Inferno, by Dan Brown … Review by Yokibu Editorial
Posted on: September 2, 2021.

Author: Prabhukrishna M, Content Creator/Chief Editor, Yokibu Editorial

Inferno is Dan Brown’s sixth novel—starting with Digital Fortress and Deception Point—and the fourth installment in the series featuring world-renowned Harvard symbologist Robert Langdon—following Angels & Demons, The Da Vince Code, and The Lost Symbol—involving a series of events that occur over a span of 24 hours.

Inferno begins in Florence, Italy, where American professor Robert Langdon wakes up in a Florentine hospital in a state of complete disorientation—short-term amnesia.

He later discovers to be in possession of a strange projector—encapsulated in a stainless-steel biohazard container that only Langdon’s fingerprint can open—which displays a modified Botticelli’s Map of Hell, based on Dante Alighieri’s epic poem The Divine Comedy.

Sienna Brooks is an Italian-American doctor who treats Langdon and later also flees with him, after both fail to seek asylum in Florence from certain forces of persecution—including the American Consulate at Italy—in hot pursuit of “fugitive” Langdon and his attractive, young, blond-haired “accomplice”.

Langdon steals Dante’s death mask plaster with help from the 400-pound supervisor of the Cathedral Santa Maria Del Fiore “Il Duomo”, Ignazio Busoni—Il Duomino, “little dome”—and discovers a poem on its backside, written by the story’s main antagonist Bertrand Zobrist.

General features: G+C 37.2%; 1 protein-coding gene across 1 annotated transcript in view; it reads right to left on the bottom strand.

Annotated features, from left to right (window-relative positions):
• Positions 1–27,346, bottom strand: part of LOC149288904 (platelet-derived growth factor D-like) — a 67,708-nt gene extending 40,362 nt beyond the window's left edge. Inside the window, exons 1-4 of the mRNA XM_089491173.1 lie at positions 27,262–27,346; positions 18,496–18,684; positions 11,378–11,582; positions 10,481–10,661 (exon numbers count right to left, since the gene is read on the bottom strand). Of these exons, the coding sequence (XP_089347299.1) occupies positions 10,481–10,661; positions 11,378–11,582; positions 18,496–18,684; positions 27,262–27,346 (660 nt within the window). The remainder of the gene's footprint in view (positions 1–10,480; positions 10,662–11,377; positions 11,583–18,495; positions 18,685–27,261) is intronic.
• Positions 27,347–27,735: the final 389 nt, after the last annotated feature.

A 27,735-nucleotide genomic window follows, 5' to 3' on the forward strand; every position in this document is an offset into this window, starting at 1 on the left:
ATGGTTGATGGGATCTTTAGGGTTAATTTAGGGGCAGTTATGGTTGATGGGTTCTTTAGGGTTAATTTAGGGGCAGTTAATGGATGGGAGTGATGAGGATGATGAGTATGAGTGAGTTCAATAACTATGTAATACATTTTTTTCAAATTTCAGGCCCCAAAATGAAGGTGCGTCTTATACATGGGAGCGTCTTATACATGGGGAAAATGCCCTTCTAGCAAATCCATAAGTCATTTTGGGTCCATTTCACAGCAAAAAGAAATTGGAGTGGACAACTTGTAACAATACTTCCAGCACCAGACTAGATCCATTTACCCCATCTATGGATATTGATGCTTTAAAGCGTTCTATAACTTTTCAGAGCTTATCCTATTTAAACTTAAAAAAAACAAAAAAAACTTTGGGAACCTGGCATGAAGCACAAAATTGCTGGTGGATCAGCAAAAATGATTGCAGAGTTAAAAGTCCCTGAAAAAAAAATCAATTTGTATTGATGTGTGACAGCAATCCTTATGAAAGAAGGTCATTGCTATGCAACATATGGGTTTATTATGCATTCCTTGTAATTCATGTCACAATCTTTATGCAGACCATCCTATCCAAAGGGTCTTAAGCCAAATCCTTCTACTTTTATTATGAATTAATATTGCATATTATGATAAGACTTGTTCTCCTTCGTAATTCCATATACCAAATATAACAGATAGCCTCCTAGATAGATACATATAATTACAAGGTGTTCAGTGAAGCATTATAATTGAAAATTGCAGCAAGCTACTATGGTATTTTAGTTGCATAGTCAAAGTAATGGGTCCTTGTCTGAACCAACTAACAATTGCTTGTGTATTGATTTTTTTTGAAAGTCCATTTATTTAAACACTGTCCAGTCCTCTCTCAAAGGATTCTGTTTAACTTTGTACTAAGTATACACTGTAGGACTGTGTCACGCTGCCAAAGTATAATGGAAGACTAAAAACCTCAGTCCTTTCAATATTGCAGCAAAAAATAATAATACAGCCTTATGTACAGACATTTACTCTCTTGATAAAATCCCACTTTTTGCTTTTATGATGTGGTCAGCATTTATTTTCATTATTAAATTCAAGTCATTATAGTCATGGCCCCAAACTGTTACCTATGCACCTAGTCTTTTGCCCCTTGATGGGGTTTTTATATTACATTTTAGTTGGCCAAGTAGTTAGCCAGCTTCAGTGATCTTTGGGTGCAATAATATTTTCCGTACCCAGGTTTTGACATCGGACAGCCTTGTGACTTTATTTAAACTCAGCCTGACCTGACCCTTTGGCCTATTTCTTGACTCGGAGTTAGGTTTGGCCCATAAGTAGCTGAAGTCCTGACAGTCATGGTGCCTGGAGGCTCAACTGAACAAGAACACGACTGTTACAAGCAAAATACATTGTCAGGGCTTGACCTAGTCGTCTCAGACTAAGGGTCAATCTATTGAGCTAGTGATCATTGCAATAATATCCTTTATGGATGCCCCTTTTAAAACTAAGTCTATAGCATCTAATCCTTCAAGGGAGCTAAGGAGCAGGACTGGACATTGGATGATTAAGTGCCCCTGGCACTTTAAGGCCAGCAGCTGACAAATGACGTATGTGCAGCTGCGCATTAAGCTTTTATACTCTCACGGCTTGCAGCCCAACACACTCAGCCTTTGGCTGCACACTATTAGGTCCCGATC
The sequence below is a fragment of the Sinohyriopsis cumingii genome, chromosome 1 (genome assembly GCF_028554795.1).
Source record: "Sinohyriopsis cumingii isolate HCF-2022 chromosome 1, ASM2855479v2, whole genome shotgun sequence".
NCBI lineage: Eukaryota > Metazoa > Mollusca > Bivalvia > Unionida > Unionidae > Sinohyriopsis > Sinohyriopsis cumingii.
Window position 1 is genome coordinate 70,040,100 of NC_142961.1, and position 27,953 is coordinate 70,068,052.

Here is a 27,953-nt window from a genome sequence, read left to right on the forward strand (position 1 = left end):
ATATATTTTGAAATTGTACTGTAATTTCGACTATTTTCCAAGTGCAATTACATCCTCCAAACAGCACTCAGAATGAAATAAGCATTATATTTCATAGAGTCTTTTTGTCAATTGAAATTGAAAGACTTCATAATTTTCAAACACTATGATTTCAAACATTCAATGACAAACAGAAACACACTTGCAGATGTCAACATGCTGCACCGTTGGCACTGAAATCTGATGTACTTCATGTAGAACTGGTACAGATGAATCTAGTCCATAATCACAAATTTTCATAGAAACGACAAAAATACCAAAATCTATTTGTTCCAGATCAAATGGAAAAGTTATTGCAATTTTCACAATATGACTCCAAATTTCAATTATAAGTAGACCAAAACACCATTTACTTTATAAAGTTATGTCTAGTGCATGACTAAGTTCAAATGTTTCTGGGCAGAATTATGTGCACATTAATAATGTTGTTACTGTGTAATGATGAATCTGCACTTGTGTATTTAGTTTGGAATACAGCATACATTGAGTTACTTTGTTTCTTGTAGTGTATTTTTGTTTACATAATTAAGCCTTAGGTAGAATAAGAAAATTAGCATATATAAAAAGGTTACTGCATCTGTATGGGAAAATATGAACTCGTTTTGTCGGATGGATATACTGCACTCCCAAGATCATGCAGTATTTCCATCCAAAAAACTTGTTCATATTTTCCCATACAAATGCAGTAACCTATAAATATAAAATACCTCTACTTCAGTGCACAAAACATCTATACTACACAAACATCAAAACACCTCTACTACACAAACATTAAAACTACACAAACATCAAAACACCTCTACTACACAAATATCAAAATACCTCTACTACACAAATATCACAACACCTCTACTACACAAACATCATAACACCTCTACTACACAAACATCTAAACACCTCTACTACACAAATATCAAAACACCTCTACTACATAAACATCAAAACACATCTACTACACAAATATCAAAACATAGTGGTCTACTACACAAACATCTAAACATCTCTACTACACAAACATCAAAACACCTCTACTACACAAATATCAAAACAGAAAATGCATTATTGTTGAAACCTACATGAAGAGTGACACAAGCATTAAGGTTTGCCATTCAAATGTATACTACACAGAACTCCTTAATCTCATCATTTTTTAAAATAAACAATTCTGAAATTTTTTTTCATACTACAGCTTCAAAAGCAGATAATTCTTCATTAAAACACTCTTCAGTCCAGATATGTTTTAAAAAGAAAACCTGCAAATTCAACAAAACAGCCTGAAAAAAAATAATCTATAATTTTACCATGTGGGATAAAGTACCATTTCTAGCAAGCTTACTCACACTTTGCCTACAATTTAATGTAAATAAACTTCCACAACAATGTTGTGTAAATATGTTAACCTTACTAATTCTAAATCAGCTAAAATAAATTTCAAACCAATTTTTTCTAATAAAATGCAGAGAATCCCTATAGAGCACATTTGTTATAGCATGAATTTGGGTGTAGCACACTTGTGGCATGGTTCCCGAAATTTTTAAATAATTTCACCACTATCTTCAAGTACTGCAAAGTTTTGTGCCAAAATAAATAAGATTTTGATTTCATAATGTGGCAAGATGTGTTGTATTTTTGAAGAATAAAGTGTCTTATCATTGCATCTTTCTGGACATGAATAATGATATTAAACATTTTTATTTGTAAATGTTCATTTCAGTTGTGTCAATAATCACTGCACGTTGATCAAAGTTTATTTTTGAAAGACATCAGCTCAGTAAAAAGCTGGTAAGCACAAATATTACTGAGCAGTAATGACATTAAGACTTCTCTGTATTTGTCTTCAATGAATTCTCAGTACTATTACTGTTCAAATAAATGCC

Zobrist—a Dante fanatic, billionaire scientist, and exceptionally brilliant germ-line genetic engineer—is on a mission to eliminate a significant portion of the human population with a “plague virus” he created.

Zobrist’s mission is unwittingly protected—from interference, or possible persecution by the World Health Organization—by an organization known simply as “The Consortium”, run by a small, tanned man known only as “the provost”, from his massive yacht, The Mendacium, adrift in the Adriatic Sea, off mainland Italy.

Vayentha is a female agent working for The Consortium under the provost, on a mission to apprehend Langdon. At one point in the story, Vayentha is killed by Sienna, as revenge for the former’s murder of Dr. Marconi, Sienna’s colleague at the Florentine hospital.

Dr. Elizabeth Sinskey is the Director of the WHO, working with Agent Christoph Brüder—Head of Surveillance and Response Support “SRS”, under the European Center for Disease Prevention and Control—and his team, to thwart the efforts of Zobrist.

Helped by a sudden character that appears in the story—a “Doctor” Jonathan Ferris—Langdon and Sienna escape to Venice, Italy, following the “clues” in Zobrist’s poem. Eventually, the trio—Langdon, Sienna, and Ferris—find that what they seek is not in Venice … it is “a world away”, a thousand miles from Italy.

In the course of events, Langdon and Sienna separate, Langdon makes a rendezvous with Dr. Sinskey and the provost on board The Mendacium in Venice, and later take off in the WHO’s mobile operation center—a massive, customized C-130 transport aircraft—to the Hagia Sophia Mosque in Istanbul, Turkey.

It is eventually found that Zobrist’s plague is not a killer disease but a genetic weapon that renders one-thirds of the human population sterile—a sterility plague. At this point in the story, the virus has spread worldwide, and all humans have already been infected.

The story concludes in speculation about the reversal or neutralization of the genetic nature of the infection. The future course of actions is left to the discretion of the global leaders of the medical world and the WHO, who would be gathering as a summit for further discussion…

In all, Inferno is arguably Dan Brown’s most compelling work so far, bringing together elements of history, architecture, art, symbology, medicine, genetic engineering, and the human population crisis…

…in a novel of great intrigue and mystery, flagrantly written, vividly described, meticulously narrated, and that is highly informative, thrillingly entertaining, thought-provoking, and soul-searching.

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